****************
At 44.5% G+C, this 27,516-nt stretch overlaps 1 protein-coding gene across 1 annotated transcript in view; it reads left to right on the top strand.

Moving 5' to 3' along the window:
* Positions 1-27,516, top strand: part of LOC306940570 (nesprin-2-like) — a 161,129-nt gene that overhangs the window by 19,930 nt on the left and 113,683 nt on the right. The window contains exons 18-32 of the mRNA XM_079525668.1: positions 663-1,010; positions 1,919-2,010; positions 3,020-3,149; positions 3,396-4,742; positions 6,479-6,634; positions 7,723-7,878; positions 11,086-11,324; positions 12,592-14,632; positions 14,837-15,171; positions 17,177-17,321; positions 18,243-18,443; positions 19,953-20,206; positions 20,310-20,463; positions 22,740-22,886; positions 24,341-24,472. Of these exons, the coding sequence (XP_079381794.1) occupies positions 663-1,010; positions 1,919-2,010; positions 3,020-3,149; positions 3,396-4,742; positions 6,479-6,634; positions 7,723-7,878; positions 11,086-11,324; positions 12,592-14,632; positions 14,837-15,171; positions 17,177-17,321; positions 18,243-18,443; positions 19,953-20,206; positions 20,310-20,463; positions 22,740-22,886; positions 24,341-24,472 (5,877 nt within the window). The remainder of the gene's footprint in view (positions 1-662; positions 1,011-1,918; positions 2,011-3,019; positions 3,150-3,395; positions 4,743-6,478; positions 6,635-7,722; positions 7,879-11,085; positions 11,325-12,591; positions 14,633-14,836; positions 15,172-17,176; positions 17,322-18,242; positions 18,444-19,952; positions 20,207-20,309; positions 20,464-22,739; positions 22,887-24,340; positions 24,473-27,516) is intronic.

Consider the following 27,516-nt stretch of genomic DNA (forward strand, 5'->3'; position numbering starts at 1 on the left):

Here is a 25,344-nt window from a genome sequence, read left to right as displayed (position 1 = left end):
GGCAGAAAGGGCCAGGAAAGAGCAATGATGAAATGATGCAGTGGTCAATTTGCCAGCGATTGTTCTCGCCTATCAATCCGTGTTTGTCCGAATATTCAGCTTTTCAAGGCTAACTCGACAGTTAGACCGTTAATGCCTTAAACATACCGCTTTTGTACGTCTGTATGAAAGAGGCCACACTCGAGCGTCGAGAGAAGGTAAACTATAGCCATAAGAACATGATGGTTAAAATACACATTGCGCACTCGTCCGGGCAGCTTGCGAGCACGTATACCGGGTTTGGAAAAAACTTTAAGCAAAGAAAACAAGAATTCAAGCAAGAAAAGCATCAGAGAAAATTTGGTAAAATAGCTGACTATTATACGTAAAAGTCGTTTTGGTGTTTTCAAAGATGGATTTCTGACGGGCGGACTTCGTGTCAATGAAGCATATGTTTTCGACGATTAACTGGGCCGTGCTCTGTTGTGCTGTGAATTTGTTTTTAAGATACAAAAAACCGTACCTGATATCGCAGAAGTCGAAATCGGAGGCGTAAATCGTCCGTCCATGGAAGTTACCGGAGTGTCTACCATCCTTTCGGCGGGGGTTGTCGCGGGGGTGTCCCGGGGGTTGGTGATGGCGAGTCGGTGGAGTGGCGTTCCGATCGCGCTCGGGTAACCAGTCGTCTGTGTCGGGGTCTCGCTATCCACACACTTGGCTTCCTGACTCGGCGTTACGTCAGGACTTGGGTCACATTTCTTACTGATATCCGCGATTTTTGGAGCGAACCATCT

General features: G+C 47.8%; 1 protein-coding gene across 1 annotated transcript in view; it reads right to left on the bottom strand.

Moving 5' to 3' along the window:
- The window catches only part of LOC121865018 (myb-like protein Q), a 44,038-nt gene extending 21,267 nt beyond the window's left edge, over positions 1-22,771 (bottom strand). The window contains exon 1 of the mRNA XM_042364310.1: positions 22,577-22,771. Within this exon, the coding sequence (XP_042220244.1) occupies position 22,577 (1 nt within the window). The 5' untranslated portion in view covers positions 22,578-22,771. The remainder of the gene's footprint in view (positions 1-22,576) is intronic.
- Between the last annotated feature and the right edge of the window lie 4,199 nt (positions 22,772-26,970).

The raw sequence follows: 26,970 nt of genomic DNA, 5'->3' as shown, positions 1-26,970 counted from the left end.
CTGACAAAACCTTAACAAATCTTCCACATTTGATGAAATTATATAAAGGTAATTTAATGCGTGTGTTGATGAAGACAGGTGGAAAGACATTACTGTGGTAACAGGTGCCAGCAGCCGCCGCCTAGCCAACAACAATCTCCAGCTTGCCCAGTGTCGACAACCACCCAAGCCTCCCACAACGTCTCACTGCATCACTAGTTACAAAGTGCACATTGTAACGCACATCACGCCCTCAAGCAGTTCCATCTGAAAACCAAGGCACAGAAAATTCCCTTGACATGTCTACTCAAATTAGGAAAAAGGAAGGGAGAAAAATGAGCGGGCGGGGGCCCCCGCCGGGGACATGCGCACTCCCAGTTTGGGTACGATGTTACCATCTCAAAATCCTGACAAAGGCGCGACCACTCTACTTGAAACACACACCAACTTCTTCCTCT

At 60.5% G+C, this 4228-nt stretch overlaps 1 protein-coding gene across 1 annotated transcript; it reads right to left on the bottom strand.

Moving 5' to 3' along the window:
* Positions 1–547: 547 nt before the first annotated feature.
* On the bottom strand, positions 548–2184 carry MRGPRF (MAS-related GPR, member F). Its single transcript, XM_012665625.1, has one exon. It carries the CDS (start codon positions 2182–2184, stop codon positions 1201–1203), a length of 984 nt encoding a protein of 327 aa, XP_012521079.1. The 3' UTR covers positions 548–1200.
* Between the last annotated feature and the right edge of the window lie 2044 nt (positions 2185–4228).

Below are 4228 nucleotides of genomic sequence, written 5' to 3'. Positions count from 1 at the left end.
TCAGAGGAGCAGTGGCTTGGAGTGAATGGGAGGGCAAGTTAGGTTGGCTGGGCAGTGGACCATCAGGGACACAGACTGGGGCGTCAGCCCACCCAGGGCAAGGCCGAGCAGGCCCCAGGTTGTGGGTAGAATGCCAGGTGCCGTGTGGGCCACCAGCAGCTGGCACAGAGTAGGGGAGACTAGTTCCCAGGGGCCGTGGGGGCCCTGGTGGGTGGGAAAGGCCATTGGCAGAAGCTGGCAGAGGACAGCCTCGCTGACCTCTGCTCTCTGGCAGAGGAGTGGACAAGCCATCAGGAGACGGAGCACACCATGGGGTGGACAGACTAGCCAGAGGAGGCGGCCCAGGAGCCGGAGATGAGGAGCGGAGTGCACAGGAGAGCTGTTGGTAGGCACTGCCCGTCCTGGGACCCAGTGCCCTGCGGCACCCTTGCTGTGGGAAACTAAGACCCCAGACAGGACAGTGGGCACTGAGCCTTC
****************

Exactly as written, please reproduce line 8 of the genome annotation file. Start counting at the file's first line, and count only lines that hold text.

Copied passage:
Moving 5' to 3' along the window: